Quantcast
Environmental News for a Healthier Planet and Life

Help Support EcoWatch

6 Common Food Additives Used in the U.S. That Are Banned in Other Countries

Food
6 Common Food Additives Used in the U.S. That Are Banned in Other Countries

The U.S. Food and Drug Administration (FDA) regulates the use of food additives like preservatives, colors, sweeteners, fat replacers, emulsifiers and other ingredients added to food to maintain or improve safety, freshness, nutritional value, taste, texture and appearance. Food additives can be direct (those added for a specific purpose) or indirect (those added in trace amounts due to packaging, storage or handling) and are determined safe for market use only after stringent FDA review.

Many food additives approved for use in the U.S. are banned in other countries.
Photo credit: Shutterstock

Due to the FDA's regulation of food additives, most people assume that if food is on grocery store shelves, it must be 100 percent safe for human consumption. Unfortunately, this isn't always the case. As the FDA states: "Because of inherent limitations of science, FDA can never be absolutely certain of the absence of any risk from the use of any substance." In fact, several food additives approved for use in the U.S. by the FDA are banned in other parts of the world.

So if you think everything in your pantry is safe to eat, think again. Here are 6 common food additives found in the U.S. that are banned in other countries.

Azodicarbonamide (ADA)

  • Use: whitening or bleaching agent for cereal flour and as a dough conditioner in baking; also used to make rubber products like yoga mats and shoe soles
  • Concerns: During baking ADA breaks down to form new chemicals, one of which, semicarbizide (SEM), is known to increase the incidence of tumors in lab rats.
  • Banned: European Union

Bromated flour

  • Use: improves gluten content in baked goods to strengthen dough and promote rising
  • Concerns: Studies dating back to 1982 have found that potassium bromate used in bromated flour causes cancer in lab rats and is "possibly carcinogenic to humans"
  • Banned: European Union, Canada, Brazil, Peru, China

Brominated vegetable oil (BVO)

  • Use: added to citrus drinks like Mountain Dew to keep flavor evenly distributed; also used as a flame retardant
  • Concerns: nervous system depressant, endocrine disruptor, causes reproductive and behavioral problems
  • Banned: Europe and Japan

Olestra/Olean

  • Use: fat-free fat replacer in foods like potato chips
  • Concerns: gastrointestinal distress and diarrhea; interferes with absorption of fat-soluble vitamins
  • Banned: U.K. and Canada

Ractopamine

Recombinant Bovine growth hormone (rBGH)

  • Use: artificial growth hormone given to cows to increase milk production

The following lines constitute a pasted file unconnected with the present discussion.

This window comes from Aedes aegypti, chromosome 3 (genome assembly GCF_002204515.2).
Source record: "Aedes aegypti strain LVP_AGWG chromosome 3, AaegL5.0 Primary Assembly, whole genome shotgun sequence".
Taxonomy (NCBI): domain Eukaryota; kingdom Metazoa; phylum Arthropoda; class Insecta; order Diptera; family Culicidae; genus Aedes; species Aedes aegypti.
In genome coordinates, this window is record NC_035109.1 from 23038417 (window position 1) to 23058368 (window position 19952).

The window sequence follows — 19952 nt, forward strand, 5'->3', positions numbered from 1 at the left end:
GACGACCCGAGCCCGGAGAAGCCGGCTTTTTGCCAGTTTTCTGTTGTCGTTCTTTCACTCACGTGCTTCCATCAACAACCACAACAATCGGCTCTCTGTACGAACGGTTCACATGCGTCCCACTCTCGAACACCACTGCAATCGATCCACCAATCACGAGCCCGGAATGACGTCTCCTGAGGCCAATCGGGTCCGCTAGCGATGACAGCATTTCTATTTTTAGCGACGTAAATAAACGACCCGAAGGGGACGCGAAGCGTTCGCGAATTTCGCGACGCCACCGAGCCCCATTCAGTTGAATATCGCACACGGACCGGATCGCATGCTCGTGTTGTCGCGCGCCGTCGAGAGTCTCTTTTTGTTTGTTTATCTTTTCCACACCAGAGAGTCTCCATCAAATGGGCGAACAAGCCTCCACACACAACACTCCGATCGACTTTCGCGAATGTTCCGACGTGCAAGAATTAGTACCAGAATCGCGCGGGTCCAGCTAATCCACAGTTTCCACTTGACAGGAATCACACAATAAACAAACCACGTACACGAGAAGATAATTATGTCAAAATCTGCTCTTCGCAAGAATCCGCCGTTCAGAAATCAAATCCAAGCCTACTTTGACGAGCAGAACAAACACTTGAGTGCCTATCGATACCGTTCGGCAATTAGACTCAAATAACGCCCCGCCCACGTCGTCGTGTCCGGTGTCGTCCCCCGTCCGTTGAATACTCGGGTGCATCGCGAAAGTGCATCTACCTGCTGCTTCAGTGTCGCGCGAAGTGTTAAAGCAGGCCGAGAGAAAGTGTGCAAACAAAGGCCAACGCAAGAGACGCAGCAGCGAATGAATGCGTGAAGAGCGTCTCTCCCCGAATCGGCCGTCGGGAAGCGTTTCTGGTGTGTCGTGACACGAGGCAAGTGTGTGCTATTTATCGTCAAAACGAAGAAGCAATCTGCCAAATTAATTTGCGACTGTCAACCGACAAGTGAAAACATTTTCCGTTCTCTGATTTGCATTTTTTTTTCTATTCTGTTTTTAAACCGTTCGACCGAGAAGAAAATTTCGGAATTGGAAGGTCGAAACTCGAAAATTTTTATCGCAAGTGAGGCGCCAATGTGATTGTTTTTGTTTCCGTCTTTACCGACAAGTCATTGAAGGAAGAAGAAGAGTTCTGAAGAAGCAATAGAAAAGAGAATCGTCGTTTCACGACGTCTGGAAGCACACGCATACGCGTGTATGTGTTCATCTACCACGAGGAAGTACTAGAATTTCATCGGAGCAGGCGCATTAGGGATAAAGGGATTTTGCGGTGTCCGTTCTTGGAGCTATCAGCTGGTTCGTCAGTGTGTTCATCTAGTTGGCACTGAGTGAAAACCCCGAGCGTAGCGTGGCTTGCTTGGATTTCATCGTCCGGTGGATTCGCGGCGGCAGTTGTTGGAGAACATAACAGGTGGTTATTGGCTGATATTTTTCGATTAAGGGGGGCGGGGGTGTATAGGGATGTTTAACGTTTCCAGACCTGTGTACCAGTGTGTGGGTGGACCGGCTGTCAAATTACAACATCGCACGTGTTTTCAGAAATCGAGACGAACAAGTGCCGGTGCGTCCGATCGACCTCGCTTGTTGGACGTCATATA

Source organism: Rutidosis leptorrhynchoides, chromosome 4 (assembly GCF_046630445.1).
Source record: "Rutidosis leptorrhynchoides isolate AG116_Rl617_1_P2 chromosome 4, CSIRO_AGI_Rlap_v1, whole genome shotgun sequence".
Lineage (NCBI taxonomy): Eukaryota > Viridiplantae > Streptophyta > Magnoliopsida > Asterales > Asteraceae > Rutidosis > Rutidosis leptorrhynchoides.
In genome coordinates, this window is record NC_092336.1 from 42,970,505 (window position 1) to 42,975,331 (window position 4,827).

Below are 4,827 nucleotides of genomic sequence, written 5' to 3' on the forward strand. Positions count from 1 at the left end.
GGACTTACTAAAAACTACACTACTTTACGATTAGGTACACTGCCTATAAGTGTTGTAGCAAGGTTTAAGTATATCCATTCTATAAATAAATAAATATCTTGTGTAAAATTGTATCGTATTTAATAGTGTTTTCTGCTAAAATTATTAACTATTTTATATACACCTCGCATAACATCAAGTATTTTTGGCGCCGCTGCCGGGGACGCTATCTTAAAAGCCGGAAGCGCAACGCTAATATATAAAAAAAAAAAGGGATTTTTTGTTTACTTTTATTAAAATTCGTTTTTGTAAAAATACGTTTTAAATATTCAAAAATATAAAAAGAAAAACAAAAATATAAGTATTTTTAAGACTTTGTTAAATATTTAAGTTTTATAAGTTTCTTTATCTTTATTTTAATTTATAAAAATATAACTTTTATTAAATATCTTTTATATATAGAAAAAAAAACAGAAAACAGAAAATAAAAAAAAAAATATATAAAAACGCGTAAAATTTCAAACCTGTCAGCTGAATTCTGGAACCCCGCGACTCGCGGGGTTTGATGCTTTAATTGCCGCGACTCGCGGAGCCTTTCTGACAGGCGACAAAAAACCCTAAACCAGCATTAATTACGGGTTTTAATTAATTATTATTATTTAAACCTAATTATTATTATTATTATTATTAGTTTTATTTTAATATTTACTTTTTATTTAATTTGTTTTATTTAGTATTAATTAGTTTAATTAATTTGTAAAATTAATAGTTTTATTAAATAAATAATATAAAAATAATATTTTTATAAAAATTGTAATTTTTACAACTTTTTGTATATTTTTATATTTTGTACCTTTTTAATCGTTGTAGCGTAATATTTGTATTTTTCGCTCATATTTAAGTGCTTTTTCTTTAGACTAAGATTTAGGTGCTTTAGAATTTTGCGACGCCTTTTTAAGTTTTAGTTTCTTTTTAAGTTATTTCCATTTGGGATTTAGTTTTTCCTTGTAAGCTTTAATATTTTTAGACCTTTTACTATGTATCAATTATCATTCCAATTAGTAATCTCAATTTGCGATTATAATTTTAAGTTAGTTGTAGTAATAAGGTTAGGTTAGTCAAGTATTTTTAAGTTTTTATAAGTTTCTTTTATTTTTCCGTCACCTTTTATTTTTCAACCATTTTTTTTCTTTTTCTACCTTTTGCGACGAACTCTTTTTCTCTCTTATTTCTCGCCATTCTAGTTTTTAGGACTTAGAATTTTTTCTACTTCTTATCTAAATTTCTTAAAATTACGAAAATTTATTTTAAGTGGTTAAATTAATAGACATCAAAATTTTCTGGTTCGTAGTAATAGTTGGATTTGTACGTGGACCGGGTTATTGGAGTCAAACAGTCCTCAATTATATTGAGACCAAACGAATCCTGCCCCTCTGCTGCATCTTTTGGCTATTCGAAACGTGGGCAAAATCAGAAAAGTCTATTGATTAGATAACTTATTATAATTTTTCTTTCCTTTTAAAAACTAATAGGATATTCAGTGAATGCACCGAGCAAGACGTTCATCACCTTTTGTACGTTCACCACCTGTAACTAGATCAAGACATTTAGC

• Concerns: increased risk of breast and prostate cancer
  • Banned: European Union, Canada, Japan, Australia

YOU MIGHT ALSO LIKE

McDonald’s Is Curbing Use of Antibiotics in Chicken, But Does It Go Far Enough?

Hershey’s Most Popular Chocolates Will Go GMO-Free by End of the Year

Could Common Food Additives Be Causing Serious Health Problems?

A graphic shows how Rhoel Dinglasan's smartphone-based saliva test works. University of Florida

As the world continues to navigate the line between reopening and maintaining safety protocols to slow the spread of the coronavirus, rapid and accurate diagnostic screening remains critical to control the outbreak. New mobile-phone-based, self-administered COVID-19 tests being developed independently around the world could be a key breakthrough in making testing more widely available, especially in developing nations.

Read More Show Less

EcoWatch Daily Newsletter

A meteorologist monitors weather in NOAA's Center for Weather and Climate Prediction on July 2, 2013 in Riverdale, Maryland. Mark Wilson / Getty Images

The Trump White House is now set to appoint two climate deniers to the National Oceanic and Atmospheric Administration (NOAA) in one month.

Read More Show Less

Trending

A plastic bag caught in a tree in New Jersey's Palisades Park. James Leynse / Stone / Getty Images

New Jersey is one step closer to passing what environmental advocates say is the strongest anti-plastic legislation in the nation.

Read More Show Less

Did you know that nearly 30% of adults do, or will, suffer from a sleep condition at some point in their life? Anyone who has experienced disruptions in their sleep is familiar with the havoc that it can wreak on your body and mind. Lack of sleep, for one, can lead to anxiety and lethargy in the short-term. In the long-term, sleep deprivation can lead to obesity, diabetes, and cardiovascular disease.

Fortunately, there are proven natural supplements that can reduce insomnia and improve quality sleep for the better. CBD oil, in particular, has been scientifically proven to promote relaxing and fulfilling sleep. Best of all, CBD is non-addictive, widely available, and affordable for just about everyone to enjoy. For these very reasons, we have put together a comprehensive guide on the best CBD oil for sleep. Our goal is to provide objective, transparent information about CBD products so you are an informed buyer.

Read More Show Less
Speaker of the House Nancy Pelosi (D-CA) talks to reporters during her weekly news conference at the U.S. Capitol Visitors Center on Sept. 18, 2020 in Washington, DC. Chip Somodevilla / Getty Images

The House of Representatives passed a sweeping bill to boost clean energy while phasing out the use of coolants in air conditioners and refrigerators that are known pollutants and contribute to the climate crisis, as the AP reported.

Read More Show Less

Support Ecowatch